As for my new Neocolor II watercolor crayon, it behaved as I expected it to.  It's more "slidey" over gesso and gel medium (it moves easier with water) than on plain paper.  What I was really interested in was the color.  It's called Beige, but the crayon looks pretty gray to me.  The color turns out to be a grayish brown when water is added.  Sigh.  I was looking for a Titan Buff kind of color, and this is not it.  Oh well, it will be great for shading faces.

Next - squeee!  The Letraset Aquamarkers!  Rhomany of Rhomany's Realm recommends these markers (and she's not a brands kind of person, so if she recommends a product, she's got good reasons).  I was so excited to try these out.  They're watercolor-esque markers, meaning, water will move the pigment.  Rhomany had said they behave in an interesting way over gesso, and she's right.  The pigment moves some over gesso, while still maintaining the original marks.  In my test, you can see where I colored with the fine tip, the broad tip and then the broad tip again, but with water brushed over it.   Over gel medium, they behave more like a true watercolor than over the gesso (which makes sense, gel medium being more plastic than gesso).  On the plain paper, the pigment absorbs more into the paper, but is still slightly activated by the water.

I can easily see these markers going into my portrait arsenal, for easy shading and blending.  They also work over acrylics and gesso, so I can use them for writing and doodling over backgrounds.  

By the way, these are not brush-tip markers - they have a firm, felt-tip point to them.  And, considering that these are water-based, I doubt they're permanent when dry (just something to consider for those that like to layer).  Also, for some reason, the fine tip seems to lay down a brighter blue than the broad tip.  Can you see it in the photograph above?  I can't for the life of me figure out why that would be.  Any ideas?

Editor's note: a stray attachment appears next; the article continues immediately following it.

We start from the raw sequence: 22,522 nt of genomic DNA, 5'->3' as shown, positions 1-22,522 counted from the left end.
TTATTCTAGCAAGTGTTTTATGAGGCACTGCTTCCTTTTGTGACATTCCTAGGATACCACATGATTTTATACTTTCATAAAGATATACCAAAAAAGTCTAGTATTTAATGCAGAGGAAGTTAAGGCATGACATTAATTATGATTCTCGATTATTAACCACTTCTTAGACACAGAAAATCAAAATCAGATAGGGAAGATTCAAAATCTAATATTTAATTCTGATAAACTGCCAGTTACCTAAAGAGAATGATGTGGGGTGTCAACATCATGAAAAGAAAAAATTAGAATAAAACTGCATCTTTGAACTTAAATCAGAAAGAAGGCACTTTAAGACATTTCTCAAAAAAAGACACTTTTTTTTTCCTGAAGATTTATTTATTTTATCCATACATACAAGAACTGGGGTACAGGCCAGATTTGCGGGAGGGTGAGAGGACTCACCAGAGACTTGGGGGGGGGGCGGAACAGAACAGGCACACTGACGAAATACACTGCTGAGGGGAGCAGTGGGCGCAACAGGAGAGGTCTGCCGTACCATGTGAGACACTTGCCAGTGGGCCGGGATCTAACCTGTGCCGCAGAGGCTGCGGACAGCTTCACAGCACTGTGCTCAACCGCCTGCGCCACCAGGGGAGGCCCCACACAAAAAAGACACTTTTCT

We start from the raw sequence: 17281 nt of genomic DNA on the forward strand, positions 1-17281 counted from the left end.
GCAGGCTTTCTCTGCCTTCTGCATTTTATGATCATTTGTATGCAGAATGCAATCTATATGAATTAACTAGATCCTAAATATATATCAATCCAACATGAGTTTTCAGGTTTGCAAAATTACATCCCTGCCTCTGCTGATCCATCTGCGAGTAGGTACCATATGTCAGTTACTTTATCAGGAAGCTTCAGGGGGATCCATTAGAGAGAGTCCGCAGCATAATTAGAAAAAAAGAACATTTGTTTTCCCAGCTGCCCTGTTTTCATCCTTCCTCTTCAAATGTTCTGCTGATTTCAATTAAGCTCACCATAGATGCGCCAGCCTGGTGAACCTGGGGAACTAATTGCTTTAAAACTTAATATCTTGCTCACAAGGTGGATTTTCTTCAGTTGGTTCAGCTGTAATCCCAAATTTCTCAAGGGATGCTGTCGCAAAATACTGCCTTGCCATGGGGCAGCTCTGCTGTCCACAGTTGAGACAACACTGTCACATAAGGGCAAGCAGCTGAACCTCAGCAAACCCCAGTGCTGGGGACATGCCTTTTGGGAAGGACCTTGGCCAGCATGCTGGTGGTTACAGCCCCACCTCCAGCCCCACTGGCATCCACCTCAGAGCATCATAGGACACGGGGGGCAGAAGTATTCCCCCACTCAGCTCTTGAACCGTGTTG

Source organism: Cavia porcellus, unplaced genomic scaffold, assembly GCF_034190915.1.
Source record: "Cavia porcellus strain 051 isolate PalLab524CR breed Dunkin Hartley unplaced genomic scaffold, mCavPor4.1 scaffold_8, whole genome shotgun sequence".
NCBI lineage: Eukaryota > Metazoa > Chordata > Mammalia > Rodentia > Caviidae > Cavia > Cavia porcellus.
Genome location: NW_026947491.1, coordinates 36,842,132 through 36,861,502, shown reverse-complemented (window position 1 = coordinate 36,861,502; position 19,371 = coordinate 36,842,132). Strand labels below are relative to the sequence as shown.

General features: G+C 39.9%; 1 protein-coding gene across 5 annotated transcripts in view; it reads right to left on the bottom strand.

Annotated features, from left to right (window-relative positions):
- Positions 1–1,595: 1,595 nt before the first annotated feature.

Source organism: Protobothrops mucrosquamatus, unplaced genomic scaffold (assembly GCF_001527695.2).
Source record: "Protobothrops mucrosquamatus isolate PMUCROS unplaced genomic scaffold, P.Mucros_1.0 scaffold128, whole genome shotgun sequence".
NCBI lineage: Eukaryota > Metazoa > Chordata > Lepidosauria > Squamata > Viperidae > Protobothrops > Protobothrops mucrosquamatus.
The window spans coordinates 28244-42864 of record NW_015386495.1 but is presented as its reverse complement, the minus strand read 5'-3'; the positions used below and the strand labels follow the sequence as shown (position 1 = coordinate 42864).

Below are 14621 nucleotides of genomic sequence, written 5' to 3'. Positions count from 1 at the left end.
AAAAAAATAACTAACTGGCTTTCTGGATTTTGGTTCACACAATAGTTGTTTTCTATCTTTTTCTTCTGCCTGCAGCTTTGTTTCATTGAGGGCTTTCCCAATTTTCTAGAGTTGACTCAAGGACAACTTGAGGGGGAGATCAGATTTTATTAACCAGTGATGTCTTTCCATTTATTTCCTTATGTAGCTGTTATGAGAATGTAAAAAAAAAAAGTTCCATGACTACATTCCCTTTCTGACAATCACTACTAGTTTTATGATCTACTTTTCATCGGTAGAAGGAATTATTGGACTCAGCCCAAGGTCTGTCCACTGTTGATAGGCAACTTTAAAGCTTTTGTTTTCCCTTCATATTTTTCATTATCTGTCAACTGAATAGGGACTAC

Now, for the piece de resistance!  The Loew-Cornell Fine Painting Pen - I am in love.  It's a metal contraption (for lack of a better word), where you can add inks or paints to the well, and the ink/paint comes out of a fine point on the end.  No more messing around with a fine brush for details or writing.  I can just add some fluid acrylics into the well of this pen, and voila!  Details!  In any color I want!  

I found that with fluid acrylics, it's best to add just a touch of water before adding it into the well of this pen - otherwise, there's a lot of tapping involved, to get the paint to come out.  Clean-up is a cinch (just rinse it out with water), and it even comes with a fine-needle cleaning tool.

Thank you again, Julie, for my fun time at Dick Blick!  I love being able to test out new toys!


Zura said...

Fun with Dick and Kris. :)

Rhomany said...

Your markers are darker ine end because they've been stored upright and the pigment has settled. Give them a really good shake, them leave them dark end up overnight. Store them in their side in future. They've probably been hung or stood upright in the shop/storage.

Kristina W said...

Thank you so much Rhomany! I did what you said, and the pigment evened out to both ends.